[R] which parallel routine

Jeff Newmiller jdnewmil at dcn.davis.ca.us
Sat Jan 7 22:23:10 CET 2017

There is always overhead in starting and stopping parallel processes, but the "per subject terms ... slow and complex" suggests to me that this is already a small price.

Mcapply tends to be good when you need to share a lot of the same data with all processes and have many processors with shared memory. Snow tends to be good when you really need lots of processors or lots of temporary memory and the common inputs are relatively small.

If you think the overhead is still hurting you, break your subjects into bigger groups to process in each pass. Try to avoid passing data into each process that you don't use to help reduce overhead. If you need more cores or processors and you don't have them, parallelizing won't help. Expecting the default parallel code in an algorithm-oriented library function to make these choices to fit your specific constraints is unreasonable. 
Sent from my phone. Please excuse my brevity.

On January 7, 2017 12:15:57 PM PST, "Therneau, Terry M., Ph.D." <therneau at mayo.edu> wrote:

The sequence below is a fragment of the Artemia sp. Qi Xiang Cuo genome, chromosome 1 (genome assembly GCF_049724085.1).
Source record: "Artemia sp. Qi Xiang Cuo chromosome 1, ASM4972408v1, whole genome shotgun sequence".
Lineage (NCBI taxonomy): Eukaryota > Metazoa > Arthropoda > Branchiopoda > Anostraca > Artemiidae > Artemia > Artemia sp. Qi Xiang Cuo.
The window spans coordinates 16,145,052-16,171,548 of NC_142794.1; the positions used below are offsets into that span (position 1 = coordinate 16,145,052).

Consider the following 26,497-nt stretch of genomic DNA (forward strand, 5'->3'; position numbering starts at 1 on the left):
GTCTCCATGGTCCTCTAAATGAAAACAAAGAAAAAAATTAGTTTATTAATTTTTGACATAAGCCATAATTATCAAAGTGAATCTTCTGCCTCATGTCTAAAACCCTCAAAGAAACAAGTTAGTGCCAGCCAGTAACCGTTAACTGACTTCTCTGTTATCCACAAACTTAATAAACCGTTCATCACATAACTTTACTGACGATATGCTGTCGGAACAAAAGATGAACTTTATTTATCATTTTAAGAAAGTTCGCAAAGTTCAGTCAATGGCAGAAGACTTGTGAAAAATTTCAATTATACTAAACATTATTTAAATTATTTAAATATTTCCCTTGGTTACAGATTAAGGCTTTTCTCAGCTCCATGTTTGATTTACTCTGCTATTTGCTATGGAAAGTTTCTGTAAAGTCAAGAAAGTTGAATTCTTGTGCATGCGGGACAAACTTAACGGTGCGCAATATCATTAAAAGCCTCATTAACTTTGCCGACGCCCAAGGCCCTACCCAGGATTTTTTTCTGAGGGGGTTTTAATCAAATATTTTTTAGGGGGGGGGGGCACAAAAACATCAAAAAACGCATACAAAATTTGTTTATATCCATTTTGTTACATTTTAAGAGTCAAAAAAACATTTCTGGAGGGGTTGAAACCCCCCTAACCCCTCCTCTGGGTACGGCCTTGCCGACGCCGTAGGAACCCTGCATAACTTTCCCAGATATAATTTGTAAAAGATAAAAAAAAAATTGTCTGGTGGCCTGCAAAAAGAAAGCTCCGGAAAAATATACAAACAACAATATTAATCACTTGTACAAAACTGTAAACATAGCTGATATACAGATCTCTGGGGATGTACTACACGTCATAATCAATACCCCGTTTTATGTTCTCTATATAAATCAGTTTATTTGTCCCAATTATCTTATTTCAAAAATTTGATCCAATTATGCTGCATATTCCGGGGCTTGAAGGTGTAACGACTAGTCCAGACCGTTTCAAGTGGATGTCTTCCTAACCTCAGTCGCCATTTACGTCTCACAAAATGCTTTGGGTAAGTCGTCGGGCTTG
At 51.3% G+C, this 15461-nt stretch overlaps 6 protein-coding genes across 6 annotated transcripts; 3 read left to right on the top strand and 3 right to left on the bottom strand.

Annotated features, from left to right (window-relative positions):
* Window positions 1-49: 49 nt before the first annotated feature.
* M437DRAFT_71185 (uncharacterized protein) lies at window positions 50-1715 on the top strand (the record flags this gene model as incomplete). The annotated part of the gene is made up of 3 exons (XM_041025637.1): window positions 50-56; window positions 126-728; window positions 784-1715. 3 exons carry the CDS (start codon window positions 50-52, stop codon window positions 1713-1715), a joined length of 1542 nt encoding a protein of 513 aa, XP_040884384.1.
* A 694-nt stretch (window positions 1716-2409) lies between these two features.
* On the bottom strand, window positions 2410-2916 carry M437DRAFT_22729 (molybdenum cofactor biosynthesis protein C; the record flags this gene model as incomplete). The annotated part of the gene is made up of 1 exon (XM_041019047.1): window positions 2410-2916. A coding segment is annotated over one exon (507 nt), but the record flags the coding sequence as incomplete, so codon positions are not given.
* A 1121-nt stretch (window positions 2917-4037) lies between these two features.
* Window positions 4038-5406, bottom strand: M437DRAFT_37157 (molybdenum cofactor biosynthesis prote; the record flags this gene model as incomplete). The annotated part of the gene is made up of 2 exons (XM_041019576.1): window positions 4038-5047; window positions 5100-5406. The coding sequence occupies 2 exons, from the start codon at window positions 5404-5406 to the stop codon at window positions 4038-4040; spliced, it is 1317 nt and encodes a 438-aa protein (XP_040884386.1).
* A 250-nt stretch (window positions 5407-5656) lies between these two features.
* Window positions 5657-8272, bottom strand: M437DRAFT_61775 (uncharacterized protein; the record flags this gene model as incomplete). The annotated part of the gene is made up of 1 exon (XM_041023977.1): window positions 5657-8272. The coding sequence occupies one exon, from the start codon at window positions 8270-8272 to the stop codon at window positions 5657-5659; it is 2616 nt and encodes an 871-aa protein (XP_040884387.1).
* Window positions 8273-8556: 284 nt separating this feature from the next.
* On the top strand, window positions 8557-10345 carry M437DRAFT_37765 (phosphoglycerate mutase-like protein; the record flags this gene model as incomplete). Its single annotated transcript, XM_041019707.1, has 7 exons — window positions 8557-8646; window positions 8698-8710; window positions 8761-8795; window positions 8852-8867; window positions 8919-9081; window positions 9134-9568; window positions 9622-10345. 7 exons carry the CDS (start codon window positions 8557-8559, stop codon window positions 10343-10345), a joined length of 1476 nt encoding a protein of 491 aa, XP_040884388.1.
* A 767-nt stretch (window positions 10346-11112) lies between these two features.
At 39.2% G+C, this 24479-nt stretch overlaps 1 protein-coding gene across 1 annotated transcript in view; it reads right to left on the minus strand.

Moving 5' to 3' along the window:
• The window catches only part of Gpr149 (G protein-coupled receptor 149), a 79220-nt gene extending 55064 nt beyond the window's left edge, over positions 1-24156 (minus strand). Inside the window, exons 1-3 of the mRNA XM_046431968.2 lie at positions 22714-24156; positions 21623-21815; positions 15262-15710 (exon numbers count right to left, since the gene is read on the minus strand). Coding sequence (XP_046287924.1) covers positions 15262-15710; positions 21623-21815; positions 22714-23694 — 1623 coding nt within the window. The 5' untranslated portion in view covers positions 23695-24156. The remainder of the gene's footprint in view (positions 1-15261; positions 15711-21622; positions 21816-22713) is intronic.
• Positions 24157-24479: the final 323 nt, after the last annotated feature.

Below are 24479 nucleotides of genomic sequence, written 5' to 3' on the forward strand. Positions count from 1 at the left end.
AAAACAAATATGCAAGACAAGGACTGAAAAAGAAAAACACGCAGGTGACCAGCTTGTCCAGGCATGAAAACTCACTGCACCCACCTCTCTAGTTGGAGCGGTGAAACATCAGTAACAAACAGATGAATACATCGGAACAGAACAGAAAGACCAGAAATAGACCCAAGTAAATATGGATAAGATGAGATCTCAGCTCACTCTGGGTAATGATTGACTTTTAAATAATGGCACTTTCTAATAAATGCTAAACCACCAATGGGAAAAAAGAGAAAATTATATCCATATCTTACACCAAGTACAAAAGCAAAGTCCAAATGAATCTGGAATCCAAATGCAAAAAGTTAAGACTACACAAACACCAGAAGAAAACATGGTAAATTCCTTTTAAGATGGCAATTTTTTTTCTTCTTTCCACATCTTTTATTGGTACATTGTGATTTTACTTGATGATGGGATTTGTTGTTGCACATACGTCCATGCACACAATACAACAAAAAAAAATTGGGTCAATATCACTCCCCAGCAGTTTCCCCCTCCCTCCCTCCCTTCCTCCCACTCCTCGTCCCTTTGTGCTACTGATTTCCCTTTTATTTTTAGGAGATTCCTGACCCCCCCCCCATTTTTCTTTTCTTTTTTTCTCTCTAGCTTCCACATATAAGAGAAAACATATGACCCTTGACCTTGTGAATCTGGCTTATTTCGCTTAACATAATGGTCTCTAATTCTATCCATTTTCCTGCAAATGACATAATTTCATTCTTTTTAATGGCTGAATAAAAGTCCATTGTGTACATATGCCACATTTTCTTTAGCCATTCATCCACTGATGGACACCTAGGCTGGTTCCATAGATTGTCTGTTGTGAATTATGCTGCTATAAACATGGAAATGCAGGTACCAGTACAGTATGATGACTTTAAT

>I'm looking for advice on which of the parallel systems to use.
>Context: maximize a likelihood, each evaluation is a sum over a large
>number of subjects (>5000) and each of those per subject terms is slow
>and complex.
>If I were using optim the context would be
>  fit <- optim(initial.values, myfun, �.)
>  myfun <- function(params) {
>       � Do some initial setup�
>       temp <- apply-in-parallel(id,  per-subject-eval-fun, p=params)
>       unlist(temp)
>The use of mcapply seems like there would be a lot of overhead starting
>and stopping threads.   But none of the tutorials I've found addresses
>this particular question.  Both direct answers and pointers to other
>docs would be welcome.
>Terry T.
>	[[alternative HTML version deleted]]

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